I find myself limping down the stairs holding onto the railing soaked with sweat after each workout.
I noticed that exercise elevates my mood too, to the level that I'm waking up rested and happy in the morning, for no apparent reason, as a default mood.

Ukko
05-04-17, 06:23
Any possibility it is related to blood flow in to the brain, or lack of it, during childhood? The brain would prioritize and delay development at the same time? Could a whiplash type trauma in an infant cause this?

stevenarmstrong
05-04-17, 07:03
I take umbrage with the "disorder" label. Different, yes. But not all who are different are defective. Yet that's exactly what that label implies. What "normal people" view as a disadvantage, I view as an advantage--albeit, a double-edged one. Good diet, good exercise, meditation, and the great outdoors are the best medicine I've found.

davef
06-04-17, 09:19
I take umbrage with the "disorder" label. Different, yes. But not all who are different are defective. Yet that's exactly what that label implies. What "normal people" view as a disadvantage, I view as an advantage--albeit, a double-edged one. Good diet, good exercise, meditation, and the great outdoors are the best medicine I've found.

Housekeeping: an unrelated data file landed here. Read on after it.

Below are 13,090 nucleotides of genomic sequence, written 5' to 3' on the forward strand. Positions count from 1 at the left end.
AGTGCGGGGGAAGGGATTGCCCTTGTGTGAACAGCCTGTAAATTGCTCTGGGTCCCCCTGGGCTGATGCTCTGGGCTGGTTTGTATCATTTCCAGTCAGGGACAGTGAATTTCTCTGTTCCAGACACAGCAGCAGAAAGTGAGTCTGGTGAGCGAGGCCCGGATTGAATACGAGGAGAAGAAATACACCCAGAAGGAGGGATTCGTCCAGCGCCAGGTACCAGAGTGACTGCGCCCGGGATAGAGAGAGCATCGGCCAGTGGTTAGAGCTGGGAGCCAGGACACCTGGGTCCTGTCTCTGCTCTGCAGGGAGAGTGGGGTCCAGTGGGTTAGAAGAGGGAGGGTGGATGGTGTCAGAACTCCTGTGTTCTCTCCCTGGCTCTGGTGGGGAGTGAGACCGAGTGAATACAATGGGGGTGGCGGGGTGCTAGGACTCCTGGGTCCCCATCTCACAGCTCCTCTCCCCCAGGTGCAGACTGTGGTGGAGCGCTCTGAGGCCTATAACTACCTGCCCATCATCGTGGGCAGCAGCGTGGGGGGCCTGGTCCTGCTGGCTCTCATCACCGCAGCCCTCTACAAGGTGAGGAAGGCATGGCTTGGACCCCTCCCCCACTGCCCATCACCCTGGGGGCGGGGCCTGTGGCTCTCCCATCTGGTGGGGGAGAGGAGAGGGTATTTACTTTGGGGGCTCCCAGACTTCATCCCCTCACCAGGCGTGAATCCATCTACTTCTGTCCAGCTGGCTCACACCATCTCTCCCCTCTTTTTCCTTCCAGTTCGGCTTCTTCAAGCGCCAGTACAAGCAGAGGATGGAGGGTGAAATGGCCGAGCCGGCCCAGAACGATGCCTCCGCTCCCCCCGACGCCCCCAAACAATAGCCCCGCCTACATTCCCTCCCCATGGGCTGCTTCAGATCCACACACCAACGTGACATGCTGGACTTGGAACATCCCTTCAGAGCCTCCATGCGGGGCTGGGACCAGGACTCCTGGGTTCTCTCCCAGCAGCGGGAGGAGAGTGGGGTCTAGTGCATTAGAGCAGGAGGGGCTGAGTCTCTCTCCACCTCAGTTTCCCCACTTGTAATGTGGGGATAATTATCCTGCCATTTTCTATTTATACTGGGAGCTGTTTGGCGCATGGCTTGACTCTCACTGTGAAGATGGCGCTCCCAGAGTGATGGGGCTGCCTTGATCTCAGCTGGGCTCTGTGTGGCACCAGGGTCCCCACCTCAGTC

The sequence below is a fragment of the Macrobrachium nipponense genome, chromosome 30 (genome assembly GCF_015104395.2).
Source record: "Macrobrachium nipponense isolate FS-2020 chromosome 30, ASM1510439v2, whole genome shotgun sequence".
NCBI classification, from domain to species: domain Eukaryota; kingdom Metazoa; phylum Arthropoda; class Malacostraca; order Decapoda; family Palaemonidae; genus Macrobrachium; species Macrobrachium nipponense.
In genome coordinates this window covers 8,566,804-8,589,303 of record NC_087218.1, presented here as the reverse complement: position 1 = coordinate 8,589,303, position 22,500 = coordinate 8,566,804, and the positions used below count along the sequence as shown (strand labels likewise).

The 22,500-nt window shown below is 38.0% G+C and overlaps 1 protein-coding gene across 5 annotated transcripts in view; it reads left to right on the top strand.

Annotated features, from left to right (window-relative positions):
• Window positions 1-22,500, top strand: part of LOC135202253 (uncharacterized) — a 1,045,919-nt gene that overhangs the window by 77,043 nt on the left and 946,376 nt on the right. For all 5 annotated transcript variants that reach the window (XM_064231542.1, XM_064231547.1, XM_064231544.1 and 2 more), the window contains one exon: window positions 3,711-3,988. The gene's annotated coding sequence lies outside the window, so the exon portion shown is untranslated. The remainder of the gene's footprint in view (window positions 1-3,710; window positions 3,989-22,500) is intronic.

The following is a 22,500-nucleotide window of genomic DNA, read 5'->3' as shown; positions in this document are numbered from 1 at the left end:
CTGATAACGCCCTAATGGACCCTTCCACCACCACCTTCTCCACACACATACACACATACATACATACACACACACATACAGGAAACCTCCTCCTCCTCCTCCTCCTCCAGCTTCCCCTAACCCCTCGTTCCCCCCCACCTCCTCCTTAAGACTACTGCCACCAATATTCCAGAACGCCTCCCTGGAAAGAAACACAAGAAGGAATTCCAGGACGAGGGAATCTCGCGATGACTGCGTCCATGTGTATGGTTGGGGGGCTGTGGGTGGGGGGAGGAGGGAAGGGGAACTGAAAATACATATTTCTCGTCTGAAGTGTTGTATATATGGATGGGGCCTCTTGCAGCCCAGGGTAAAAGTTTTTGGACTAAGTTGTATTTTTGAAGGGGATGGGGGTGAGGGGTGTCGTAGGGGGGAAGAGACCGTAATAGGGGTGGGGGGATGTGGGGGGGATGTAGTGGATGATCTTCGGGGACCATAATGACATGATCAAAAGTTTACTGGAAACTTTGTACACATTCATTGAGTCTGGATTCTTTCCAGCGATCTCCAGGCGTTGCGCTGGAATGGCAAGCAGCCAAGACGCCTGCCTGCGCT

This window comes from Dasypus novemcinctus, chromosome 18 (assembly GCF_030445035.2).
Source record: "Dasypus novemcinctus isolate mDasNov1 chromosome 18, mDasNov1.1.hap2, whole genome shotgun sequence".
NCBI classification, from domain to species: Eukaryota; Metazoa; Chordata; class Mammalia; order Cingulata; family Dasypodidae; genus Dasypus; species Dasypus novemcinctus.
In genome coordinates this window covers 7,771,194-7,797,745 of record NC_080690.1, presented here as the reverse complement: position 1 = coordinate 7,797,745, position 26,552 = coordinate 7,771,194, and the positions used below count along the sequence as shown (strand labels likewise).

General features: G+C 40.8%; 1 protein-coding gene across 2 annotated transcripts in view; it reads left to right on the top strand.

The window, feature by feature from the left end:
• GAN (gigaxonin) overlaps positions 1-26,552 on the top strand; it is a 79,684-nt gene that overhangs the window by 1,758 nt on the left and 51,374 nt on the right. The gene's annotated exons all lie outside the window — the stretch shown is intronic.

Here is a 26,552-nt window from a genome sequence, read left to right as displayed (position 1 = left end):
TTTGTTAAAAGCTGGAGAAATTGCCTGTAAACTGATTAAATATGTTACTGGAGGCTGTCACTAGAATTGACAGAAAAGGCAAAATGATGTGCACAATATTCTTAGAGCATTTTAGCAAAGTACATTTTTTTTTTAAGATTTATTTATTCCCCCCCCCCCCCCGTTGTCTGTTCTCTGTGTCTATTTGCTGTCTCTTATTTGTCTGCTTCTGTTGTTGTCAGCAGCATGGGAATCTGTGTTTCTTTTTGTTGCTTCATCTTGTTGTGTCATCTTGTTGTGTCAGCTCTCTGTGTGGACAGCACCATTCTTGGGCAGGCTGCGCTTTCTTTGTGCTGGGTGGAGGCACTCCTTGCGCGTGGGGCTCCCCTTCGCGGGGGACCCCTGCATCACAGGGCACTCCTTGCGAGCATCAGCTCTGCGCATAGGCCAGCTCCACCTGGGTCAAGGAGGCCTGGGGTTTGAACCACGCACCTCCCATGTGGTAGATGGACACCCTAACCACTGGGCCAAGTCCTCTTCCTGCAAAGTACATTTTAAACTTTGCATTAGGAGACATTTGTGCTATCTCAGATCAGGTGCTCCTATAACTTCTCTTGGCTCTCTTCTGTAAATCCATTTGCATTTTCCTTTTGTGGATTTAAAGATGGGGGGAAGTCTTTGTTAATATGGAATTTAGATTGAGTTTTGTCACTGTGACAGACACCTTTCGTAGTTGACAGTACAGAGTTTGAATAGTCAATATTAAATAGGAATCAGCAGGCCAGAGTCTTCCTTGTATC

Yes! Exercise certainly helps me! But I can't see how my ADD gives me any sort of advantage. It could, perhaps, be advantageous in a certain environment....but in the western world, we are expected to commit an adequate level of attention to whatever task is at hand, which leaves those with ADD vulnerable. Note that I'm not crying out against capitalism or the western way. I'm not like that.

And based on what I read, ADD is linked to low arousal which results from lower than average dopamine levels in the brain....I'm almost willing to bet that ADD and depression are close if not the same since depression is also is due to low dopamine.

My ADD is chemical in nature since I respond very well to medication.

LeBrok
06-04-17, 16:56
Can case be made that men with ADD are better hunters? Is there more cases of ADD among native Americans and Aborigines?

davef
21-04-17, 05:05
I don't know, but at times I'm super smart when it comes to programming and puzzle solving. Here's my solution to one of the PI day challenges given every 14th day of March: